What could have and should have happened is that when I called, their system would have the ability to recognize that I had placed an order in the last 24 hours and the agent could greet me accordingly. “Hi Jil Fisher, are you calling about your recent order?” I would have been so much happier if they at least would have acknowledged me and the business I gave the company. And it certainly would have sped up the call if they knew something about me.

If the company could spend the time and focus on making sure all of their channels are connected and aware of recent activity everyone would win. It would save the company money in agent costs with shorter calls due to more intelligence when they are presented with the call. The customers would be more loyal due to the differentiated experience they receive in all the channels that they are using

I don’t want to suggest that customer data management easy. It seems straightforward when you are the customer, but there are lots of things that need to be contemplated from a company perspective — and you don’t want to try to boil the ocean.

  • Companies need to think about their overall processes and how customers transact with them in general. Think like a customer — be a customer. The mobile channel creates a great opportunity to streamline, personalize and engage customers. Just don’t create another communication silo.
  • Companies should think about how all of the channels can tie together. How they can streamline and connect channels.

It’s hard to know where to start, and that’s where a company like West can help. We can help create the vision for an overall customer experience and the road map to get there so you aren’t biting off more than you can chew. We are helping companies with this every day. And we are there every step of the way.

Learn more about this subject in Jil Fisher’s podcast, “Use a Mobile App to Improve Your Customer Care.”

West Corporation

Posted on April 24, 2013 by West Corporation 

Becoming More Agile

The software industry includes many different methods for developing and publishing code/software, including waterfall, prototyping, spiral and so on. Software development is like Baskin-Robbins ice cream — there are 31 flavors.

OK, maybe not exactly 31, but there is a wide diversity of software development methodologies. Rather than go into each one and touch on the pros and cons, I just want to briefly talk about agile development at a high level. It may be necessary to choose your software development life cycle (SDLC) flavor based on the size of the project and the complexity of the requirements. If you decide to practice some form of agile development, which is a strong possibility, then there are some things you should be aware of.

The agile software methodology is an incremental and iterative approach to developing projects and, much like software development life cycles, in general, it has a variety of diversity and practice. It focuses more individuals and interactions where those elements are more important than processes and tools. In some cases, in an agile approach, developers are required to have extensive knowledge and past experience developing systems as well as be co-located with the actual end-user as much as possible.

The customer or end-user needs to be just as knowledgeable as the development team, providing constant feedback, due to the ever-evolving requirements. Requirements in an agile approach are not initially well-defined, and for the most part, are incomplete at the outset of the project. Requirements rapidly change through end-user feedback loops and evolve over time as the project progresses.

There are many advantages to agile programming, the biggest of which is minimizing project risk due to developing an evolving product with minimal initial expectations. Constant end-user/stakeholder feedback grows the product into what is actually requested and at any point in the project, an actual functioning prototype exists.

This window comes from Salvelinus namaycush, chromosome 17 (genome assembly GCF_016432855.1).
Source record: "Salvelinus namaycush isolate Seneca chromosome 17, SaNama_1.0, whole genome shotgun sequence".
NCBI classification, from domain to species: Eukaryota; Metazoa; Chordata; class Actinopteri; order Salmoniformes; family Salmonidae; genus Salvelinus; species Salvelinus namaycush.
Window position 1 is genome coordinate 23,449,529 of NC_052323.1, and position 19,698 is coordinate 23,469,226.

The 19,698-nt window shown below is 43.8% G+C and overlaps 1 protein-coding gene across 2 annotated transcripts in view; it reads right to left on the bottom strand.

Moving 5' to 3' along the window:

Traditional waterfall methods do not provide that advantage; rather, the end-user’s involvement is mainly prevalent in the requirements phase and product-acceptance phase. Basically, the end-user provides a set of requirements, and the rest is up to the interpretation and understanding of the project team.

It is silly to assume or even believe that requirements are never going to change during a project. It’s the way of life for any project in any industry. If the outcome isn’t what the end-user requested, then one can end up in a costly situation. Agile methodology mitigates that risk by slicing the project life cycle into smaller more manageable milestones, with the end-user reviewing the product at the end of each milestone and providing feedback. Rework at this point is not as costly, since the product has yet to evolve. Lower-risk release cycles promote better design and communication.

Another benefit is that the end-user actually has a working product in their hands during the initial stages of the project as opposed to the traditional delivery near the end of the project. This gives not only the end-user but also the project team a sense of good progress.

One of the best practices for agile software development is to focus on the task and not the individual status. Focusing on smaller tasks, instead of the overall status of the project means more focused, smaller and more frequent releases, which ultimately equates to a feeling of accomplishment and progress. Smaller tasks are easier to track, and progress is measurable. Win-win all the way around.

In summary, the agile methodology is powerful. It offers a different style in managing and executing projects. Better communication, more sound expectations, greater flexibility and improved task-monitoring are only some of the benefits to being agile. There are plenty more SDLC methodologies out there. But, they aren’t all sunshine and rainbows, either. There are also consequences to adopting the agile methodology that fuel many great debates about which methodology is best.

As I stated earlier, there is no one-size-fits-all approach, and, often, the choice is driven by the need. Up to this point, West has been consistent in our approach and application of the waterfall methodology. But over the years, I have been involved in many projects that have progressed iteratively that have ended successfully. As we place more emphasis on better speed to market, there may be good reason to tweak our methodology. We don’t have to go all-in on agile, but we can always become more agile, in general.